Speeches and Civil Rights: A Broader Lens Part 2

i have a dream speechWhile most people are familiar with the “I Have A Dream” speech, few realize that Martin Luther King Jr delivered as many as 450 speeches at more than 2500 public events during his lifetime. That number is astounding, begging the question, how could someone write so many speeches during their lifetime?

The answer is simple: he didn’t — at least not without help. Like most public speakers, MLK employed speechwriters to help his craft his speeches, even his “I Have A Dream” speech. Of course, he had a hand in shaping the speeches, taking what had been written for him and making it his own.

But Martin Luther King Jr. knew, as the best public speakers always do, that he was not the focal point his speeches. Instead, he was giving voice to the civil rights movement en masse. So he enlisted the help of other civil rights leaders to lend their words.

In this second half of our series on speeches, we will examine three prominent African American speechwriters, past and present.
Clarence B. Jones
Jones was a close advisor and personal counsel for Martin Luther King, as well as the first African American allied member of the New York Stock Exchange. Despite his other triumphs, Jones is best known as a coauthor of King’s famous “I Have A Dream” speech.

Jones had taken over as a speechwriter for King three years before the March on Washington as a result of increasing FBI interest in King and his associates forced King’s previous speechwriter, Stanley David Levison, to step away from the movement. He told Vanity Fair“I had listened to King speak so often that I could hear his cadence in my head and ears.”

J. Terry Edmunds
Edmunds has the distinction of being the very first African-American Speechwriter in the White House, although Edmunds didn’t realize that himself after first taking the job during the Clinton Administration.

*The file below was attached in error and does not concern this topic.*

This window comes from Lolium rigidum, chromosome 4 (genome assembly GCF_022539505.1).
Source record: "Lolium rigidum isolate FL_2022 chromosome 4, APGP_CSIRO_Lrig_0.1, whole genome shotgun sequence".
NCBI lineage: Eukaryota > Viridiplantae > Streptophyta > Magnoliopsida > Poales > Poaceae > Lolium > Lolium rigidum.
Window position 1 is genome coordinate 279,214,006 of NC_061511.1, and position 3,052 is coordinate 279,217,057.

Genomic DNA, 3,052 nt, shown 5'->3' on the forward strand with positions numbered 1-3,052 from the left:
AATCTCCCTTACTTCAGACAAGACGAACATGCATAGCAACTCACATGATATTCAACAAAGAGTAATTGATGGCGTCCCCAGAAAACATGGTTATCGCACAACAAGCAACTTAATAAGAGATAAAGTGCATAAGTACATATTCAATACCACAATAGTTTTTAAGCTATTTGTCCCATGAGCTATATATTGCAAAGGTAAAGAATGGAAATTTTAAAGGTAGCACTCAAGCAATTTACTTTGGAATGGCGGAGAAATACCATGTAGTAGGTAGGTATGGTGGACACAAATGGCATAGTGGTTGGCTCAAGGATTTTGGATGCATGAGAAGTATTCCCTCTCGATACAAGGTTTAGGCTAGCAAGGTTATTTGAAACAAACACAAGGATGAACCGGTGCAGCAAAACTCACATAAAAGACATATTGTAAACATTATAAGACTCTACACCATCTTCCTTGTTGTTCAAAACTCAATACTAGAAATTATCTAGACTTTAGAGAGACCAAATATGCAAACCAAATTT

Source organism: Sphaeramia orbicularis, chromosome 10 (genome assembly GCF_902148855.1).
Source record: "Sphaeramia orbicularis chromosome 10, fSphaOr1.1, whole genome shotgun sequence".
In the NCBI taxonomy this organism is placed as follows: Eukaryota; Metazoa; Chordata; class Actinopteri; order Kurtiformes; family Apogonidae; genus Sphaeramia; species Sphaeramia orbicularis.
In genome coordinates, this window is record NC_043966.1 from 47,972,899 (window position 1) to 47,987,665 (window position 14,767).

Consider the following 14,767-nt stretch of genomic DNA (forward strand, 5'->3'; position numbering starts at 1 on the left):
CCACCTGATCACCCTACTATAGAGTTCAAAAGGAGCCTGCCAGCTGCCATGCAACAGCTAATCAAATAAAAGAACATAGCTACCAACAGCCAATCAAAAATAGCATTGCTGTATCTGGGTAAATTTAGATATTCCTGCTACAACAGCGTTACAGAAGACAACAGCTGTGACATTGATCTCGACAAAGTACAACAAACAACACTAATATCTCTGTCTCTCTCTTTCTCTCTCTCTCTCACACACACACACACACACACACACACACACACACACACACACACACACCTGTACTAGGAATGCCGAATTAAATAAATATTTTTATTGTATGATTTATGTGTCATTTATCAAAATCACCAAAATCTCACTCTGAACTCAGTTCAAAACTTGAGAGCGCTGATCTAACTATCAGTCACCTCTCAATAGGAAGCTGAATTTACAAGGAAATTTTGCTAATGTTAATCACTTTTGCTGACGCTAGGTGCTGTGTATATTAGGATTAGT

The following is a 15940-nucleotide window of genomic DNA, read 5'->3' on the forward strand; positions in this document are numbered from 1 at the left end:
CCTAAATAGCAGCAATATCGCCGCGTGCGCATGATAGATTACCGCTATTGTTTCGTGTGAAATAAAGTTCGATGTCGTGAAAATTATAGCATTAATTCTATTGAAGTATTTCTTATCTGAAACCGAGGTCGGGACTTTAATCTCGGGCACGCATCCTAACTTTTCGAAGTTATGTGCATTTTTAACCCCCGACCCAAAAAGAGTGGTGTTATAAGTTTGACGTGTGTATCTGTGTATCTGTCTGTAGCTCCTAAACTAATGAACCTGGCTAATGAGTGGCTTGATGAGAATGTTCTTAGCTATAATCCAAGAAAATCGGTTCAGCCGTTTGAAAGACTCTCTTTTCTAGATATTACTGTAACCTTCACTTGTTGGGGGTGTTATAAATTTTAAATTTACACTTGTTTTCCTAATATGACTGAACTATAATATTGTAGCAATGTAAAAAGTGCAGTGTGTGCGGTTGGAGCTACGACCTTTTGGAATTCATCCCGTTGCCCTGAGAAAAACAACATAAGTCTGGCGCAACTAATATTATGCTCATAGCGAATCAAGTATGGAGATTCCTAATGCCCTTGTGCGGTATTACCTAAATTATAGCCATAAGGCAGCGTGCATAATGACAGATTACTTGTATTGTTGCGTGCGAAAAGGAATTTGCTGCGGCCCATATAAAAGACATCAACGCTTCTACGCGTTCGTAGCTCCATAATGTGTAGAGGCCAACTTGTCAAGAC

He tells Gothamist,”I thought that I had been given an opportunity to do something momentous, important and hopefully fun. After being on the job for a while, getting my feet wet and what have you, it did gradually dawn on me.”

Edmunds had intended to be a journalist in college but struggled to find work, pointing out that the jobs simply weren’t available in the early 70s. So Edmund took a job as in public relations. Slowly he became involved in politics, working as press secretary for then-Maryland Congressman Kweisi Mfume, and then as the speechwriter for Secretary of Health and Human Services, Donna Shalala. From there, he moved to the White House.

Stacey Abrams
While Georgia state Representative Abrams is best known for her current campaign for Alabama’s Gubernatorial race, she began her career working as a typist while in high school. However, she quickly came to the attention of campaign leadership when the tweaks she made were considered so good that she was hired as a speechwriter at the young age of 17.

While Rep. Abrams seems to have transitioned into the one giving the speeches, it is no doubt that she still pays close attention to the words and message, telling the Guardian “We need good politicians who actually respect government and understand how all the different pieces work to run.”

Whether you are talking about the “I Have A Dream” Speech or Obama’s Inauguration, speeches have always been at the very heart of the civil rights movement and human rights in general. Leaders like Sojourner Truth, Malcolm X, and Barack Obama have long been lauded for their ability to deliver monumental speeches. Hopefully we have helped shine light on the African Americans who write them.

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